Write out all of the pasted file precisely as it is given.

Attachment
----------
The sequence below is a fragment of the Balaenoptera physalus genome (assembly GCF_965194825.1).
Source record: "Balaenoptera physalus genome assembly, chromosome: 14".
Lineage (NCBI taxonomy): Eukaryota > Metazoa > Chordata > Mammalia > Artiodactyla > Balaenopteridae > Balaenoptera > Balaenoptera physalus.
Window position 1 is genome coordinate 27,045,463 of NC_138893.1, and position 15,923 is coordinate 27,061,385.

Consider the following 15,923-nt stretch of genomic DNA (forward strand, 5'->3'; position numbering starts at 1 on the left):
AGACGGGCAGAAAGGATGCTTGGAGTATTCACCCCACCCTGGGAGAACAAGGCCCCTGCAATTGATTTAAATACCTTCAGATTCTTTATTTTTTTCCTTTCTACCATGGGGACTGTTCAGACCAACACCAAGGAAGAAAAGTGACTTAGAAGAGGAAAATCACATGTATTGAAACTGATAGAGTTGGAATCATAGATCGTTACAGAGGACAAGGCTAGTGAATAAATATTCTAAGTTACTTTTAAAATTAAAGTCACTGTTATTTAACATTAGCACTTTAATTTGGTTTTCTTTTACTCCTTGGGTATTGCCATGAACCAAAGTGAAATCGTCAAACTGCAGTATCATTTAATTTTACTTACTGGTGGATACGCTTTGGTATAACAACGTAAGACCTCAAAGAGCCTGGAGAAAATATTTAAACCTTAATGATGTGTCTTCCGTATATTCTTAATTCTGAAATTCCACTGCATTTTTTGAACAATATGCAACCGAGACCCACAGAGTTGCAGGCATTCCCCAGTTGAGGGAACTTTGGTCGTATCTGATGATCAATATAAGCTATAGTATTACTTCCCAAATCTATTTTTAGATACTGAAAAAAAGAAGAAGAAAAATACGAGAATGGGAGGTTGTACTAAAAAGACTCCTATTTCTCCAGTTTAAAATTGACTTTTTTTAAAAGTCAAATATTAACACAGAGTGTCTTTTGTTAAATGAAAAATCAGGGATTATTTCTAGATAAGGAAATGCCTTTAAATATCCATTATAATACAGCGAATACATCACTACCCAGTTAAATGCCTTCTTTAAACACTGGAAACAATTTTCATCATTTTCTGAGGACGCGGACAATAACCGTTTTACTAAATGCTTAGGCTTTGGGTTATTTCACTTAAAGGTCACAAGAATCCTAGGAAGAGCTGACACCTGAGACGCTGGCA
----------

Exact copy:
The sequence below is a fragment of the Balaenoptera physalus genome (assembly GCF_965194825.1).
Source record: "Balaenoptera physalus genome assembly, chromosome: 14".
Lineage (NCBI taxonomy): Eukaryota > Metazoa > Chordata > Mammalia > Artiodactyla > Balaenopteridae > Balaenoptera > Balaenoptera physalus.
Window position 1 is genome coordinate 27,045,463 of NC_138893.1, and position 15,923 is coordinate 27,061,385.

Consider the following 15,923-nt stretch of genomic DNA (forward strand, 5'->3'; position numbering starts at 1 on the left):
AGACGGGCAGAAAGGATGCTTGGAGTATTCACCCCACCCTGGGAGAACAAGGCCCCTGCAATTGATTTAAATACCTTCAGATTCTTTATTTTTTTCCTTTCTACCATGGGGACTGTTCAGACCAACACCAAGGAAGAAAAGTGACTTAGAAGAGGAAAATCACATGTATTGAAACTGATAGAGTTGGAATCATAGATCGTTACAGAGGACAAGGCTAGTGAATAAATATTCTAAGTTACTTTTAAAATTAAAGTCACTGTTATTTAACATTAGCACTTTAATTTGGTTTTCTTTTACTCCTTGGGTATTGCCATGAACCAAAGTGAAATCGTCAAACTGCAGTATCATTTAATTTTACTTACTGGTGGATACGCTTTGGTATAACAACGTAAGACCTCAAAGAGCCTGGAGAAAATATTTAAACCTTAATGATGTGTCTTCCGTATATTCTTAATTCTGAAATTCCACTGCATTTTTTGAACAATATGCAACCGAGACCCACAGAGTTGCAGGCATTCCCCAGTTGAGGGAACTTTGGTCGTATCTGATGATCAATATAAGCTATAGTATTACTTCCCAAATCTATTTTTAGATACTGAAAAAAAGAAGAAGAAAAATACGAGAATGGGAGGTTGTACTAAAAAGACTCCTATTTCTCCAGTTTAAAATTGACTTTTTTTAAAAGTCAAATATTAACACAGAGTGTCTTTTGTTAAATGAAAAATCAGGGATTATTTCTAGATAAGGAAATGCCTTTAAATATCCATTATAATACAGCGAATACATCACTACCCAGTTAAATGCCTTCTTTAAACACTGGAAACAATTTTCATCATTTTCTGAGGACGCGGACAATAACCGTTTTACTAAATGCTTAGGCTTTGGGTTATTTCACTTAAAGGTCACAAGAATCCTAGGAAGAGCTGACACCTGAGACGCTGGCA